Governor Doug Ducey recently signed Arizona House Bill 2672 regarding short term/vacation rental properties.
Homeowners renting or thinking of renting a home on popular websites like Airbnb or VBRO should be aware of this bill becoming law in August.
Effective August 27, 2019, HB 2672 adds Arizona Revised Statute 42-5042 detailing a few requirements vacation or short-term rental owners will need to adhere to or risk being fined for non-compliance. https://www.azcentral.com/story/news/politics/legislature/2019/05/21/arizona-law-crack-down-short-term-rental-party-houses-airbnb-vrbo/3761624002/
First, all advertisements for short term rental properties (defined as stays less than 30 days), must list the transaction privilege tax license number associated with the property address. This TPT license number must be called out in bold on all advertisement to rent the home.
Second, property owners before offering to rent the vacation or short-term rental must provide city or town with contact information for the owner or the owner’s designee who is responsible for responding to complaints, like for excessive noise, promptly at any time of the day.
Fines can range from $250 to $1500 or more.
With the proliferation of Airbnb type rentals, cities, towns and now HOA’s are struggling to “keep the peace.” Many cities are trying to find a balance between respecting property owners rights for those that wish to rent their homes short-term and those “permanent” homeowners that often complain of excessive noise, loud parties, cars, and people coming in and out of their neighborhoods.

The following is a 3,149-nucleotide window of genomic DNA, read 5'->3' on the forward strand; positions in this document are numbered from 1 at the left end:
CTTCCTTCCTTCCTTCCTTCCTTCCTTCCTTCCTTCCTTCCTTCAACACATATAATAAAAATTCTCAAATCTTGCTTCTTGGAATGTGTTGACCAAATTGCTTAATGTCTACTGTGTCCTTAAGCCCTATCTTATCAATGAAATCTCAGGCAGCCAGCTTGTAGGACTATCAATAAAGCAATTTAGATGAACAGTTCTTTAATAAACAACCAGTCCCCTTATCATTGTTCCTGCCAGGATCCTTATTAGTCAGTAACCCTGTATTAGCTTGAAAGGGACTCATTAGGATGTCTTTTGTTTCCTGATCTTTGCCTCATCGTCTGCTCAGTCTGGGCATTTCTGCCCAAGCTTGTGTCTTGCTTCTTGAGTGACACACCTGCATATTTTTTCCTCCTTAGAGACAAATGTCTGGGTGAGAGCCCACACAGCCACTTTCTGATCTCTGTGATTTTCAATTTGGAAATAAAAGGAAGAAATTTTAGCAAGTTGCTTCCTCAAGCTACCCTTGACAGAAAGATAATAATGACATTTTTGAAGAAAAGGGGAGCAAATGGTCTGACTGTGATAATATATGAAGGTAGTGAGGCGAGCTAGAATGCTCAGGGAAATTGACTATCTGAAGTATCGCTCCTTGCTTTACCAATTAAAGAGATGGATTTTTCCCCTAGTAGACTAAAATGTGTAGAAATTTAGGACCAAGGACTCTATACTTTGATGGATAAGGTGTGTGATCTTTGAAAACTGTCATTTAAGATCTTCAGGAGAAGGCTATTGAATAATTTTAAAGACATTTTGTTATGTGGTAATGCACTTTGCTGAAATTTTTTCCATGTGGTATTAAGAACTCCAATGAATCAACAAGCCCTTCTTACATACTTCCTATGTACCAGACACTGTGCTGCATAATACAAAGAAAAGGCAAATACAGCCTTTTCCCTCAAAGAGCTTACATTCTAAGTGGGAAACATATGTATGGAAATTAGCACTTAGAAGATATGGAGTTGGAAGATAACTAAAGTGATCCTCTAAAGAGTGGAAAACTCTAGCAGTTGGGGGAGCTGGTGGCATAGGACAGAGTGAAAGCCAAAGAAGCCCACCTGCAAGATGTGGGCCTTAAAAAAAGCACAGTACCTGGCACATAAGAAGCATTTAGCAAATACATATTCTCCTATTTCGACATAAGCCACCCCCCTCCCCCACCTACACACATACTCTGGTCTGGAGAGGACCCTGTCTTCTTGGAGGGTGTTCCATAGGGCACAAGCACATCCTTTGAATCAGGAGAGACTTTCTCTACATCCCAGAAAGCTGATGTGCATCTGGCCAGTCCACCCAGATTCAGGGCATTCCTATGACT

Many HOA’s are starting to adopt amendments to their Covenants, Conditions, and Restrictions (CC&R’s) to a minimum rental period of 30 days.
For second or seasonal homeowners renting or considering renting your property for vacation or short-term rental stays less than 30 days, you need to do the following:
1) Check your condo or HOA covenants, conditions & restrictions (CC&R’s) to determine if short-term rentals are allowed.
2) Ensure you have proper insurance coverage on your property. Most homeowner insurance policies will not cover damages sustained to property or injuries that may happen while renters are occupying the home. Make sure proper insurance and liability coverage on the house is set up before allowing a renter to move in.
3) Research your town or cities requirement to have a business license. Some consider the act of renting out your home like a business and thus require a business license.